# Measurement of Linear Velocity Using Velocity Transducers

The speed (how fast is object moving) and direction of motion of an object or rate of displacement covered by an object traveling along a straight path is known as the Linear Velocity.

Most of the linear velocity transducers work on the principle of electromagnetic induction to measure the velocity. Based upon this principle, the velocity transducers for measuring the linear velocity can be classified as follows,

## Electromagnetic Type Velocity Transducer :

Based upon the way of applying the principle of electromagnetic induction, the electromagnetic transducers can be classified into the following,

#### Moving coil type or electrodynamic velocity transducerMoving magnet type velocity transducerProximity type velocity transducer.

The electromagnetic transducer works on the principle that a voltage is produced in the coil due to a change of flux linkages resulting from a change in reluctance. As the rate of change of flux is directly proportional to the rate of change of reluctance, the voltage generated is directly proportional to the rate of change of reluctance i.e.,

As reluctance is a function of the length of the air gap, the voltage eo is directly proportional to the rate of change of the air gap (i.e., velocity).

## 1. Electrodynamic or Moving Coil Type Velocity Transducer :

In this type of transducer, the magnet is fixed and the coil moves in the magnetic field, thereby resulting in the generation of voltage in the coil according to the electromagnetic induction principle.

The electrodynamic transducer consists of a fixed permanent magnet having an annular space between the poles as shown above. The coil is wound on a hollow cylinder. The hollow cylinder made up of a nonmagnetic material, is attached to the object whose velocity is to be measured.

When the object moves the coil cylinder moves in the annular space of the fixed magnet and a voltage is generated in the coil due to the change of flux. Therefore, the voltage generated is proportional to the velocity of the object.

## 2. Moving Magnet Type Velocity Transducer :

This type of transducer makes use of a permanent magnet in the form of a rod. This rod is coupled to the object whose velocity is to be measured. The coil is so arranged that it surrounds the magnet during its motion as shown below.

When the object moves, the motion of the rod causes a change in flux due to a change in the air gap and a voltage is induced in the coil. This voltage is directly proportional to the velocity of the moving object. The direction of motion of the object can also be determined from the polarity of the output voltage.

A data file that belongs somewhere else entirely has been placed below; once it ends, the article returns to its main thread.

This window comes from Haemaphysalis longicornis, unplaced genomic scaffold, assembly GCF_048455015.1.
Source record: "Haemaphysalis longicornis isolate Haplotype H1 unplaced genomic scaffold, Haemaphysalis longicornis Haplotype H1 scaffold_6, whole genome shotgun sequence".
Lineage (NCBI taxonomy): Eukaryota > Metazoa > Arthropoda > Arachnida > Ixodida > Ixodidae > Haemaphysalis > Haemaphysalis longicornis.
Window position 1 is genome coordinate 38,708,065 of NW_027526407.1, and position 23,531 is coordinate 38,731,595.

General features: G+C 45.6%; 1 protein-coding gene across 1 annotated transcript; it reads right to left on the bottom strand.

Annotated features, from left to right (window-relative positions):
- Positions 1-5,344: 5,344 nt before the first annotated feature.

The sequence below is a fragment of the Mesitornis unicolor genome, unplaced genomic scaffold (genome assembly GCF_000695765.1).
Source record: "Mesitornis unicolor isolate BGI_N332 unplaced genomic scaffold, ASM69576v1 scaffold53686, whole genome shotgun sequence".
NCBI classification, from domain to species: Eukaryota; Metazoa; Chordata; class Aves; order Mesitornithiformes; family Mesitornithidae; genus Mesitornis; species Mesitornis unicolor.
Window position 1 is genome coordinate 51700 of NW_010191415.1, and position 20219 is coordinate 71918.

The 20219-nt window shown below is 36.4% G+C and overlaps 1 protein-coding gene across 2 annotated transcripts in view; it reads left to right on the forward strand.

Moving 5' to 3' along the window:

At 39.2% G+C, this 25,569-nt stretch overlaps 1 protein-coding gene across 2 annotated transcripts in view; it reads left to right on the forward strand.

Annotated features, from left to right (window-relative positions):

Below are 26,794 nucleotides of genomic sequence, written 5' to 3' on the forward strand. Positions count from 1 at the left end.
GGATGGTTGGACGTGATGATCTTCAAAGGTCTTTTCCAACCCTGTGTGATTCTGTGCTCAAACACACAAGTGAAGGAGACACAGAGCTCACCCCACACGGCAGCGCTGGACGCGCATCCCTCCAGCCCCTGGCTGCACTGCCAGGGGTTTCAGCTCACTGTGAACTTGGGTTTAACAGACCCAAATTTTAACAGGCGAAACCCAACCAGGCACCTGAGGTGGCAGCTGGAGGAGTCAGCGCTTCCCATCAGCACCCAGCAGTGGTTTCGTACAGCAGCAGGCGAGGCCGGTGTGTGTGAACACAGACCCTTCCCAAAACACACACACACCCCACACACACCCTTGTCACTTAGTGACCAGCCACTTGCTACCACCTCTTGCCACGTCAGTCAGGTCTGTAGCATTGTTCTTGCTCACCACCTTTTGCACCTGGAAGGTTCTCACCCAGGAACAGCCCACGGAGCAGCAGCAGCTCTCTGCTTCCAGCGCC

## 3. Proximity Type Velocity Transducer :

This method is a non-contact type method of measuring velocity. So it is required that the object whose velocity is to be measured is made up of a ferromagnetic material. The figure below shows the schematic of a proximity-type velocity transducer.

The coil is wound directly on a permanent magnet. The ferromagnetic object whose velocity is to be measured is placed near the poles of the permanent magnet. Due to the motion of the object with respect to the magnet, there is a change in flux Φ linking the coil, and a voltage is generated in the coil.

This voltage is directly proportional to the rate of change of flux (i.e., dΦ/dx) and hence the air gap between the face of the magnet and the ferromagnetic body.

## Seismic Type Velocity Transducer :

A seismic device (mass-spring system) can be used to measure the velocity. The electromagnetic induction principle in a seismic device can be brought into effect through either a movable magnet and a stationary coil or vice-versa. A schematic of the seismic velocity transducer is shown in the figure below.

In this transducer, the permanent magnet which forms the seismic of the system is supported to the base with the help of springs. The coil is fixed to the casing in such a way that the coil comes in contact with the magnetic lines of flux during the motion of the magnet. The seismic assembly is then attached to the object which is vibrating.

If the object vibrates at a frequency lower than the natural frequency of the seismic transducer, the magnet remains stationary. At frequencies above the natural frequency of the system, the magnet (seismic mass) undergoes a displacement equal to the displacement of the object. A voltage is induced in the coil due to the relative motion of the magnet with respect to the coil.

The velocity of the object can be determined from the output voltage as it is directly proportional to the rate of change of motion of the magnet relative to the motion of the base or coil.

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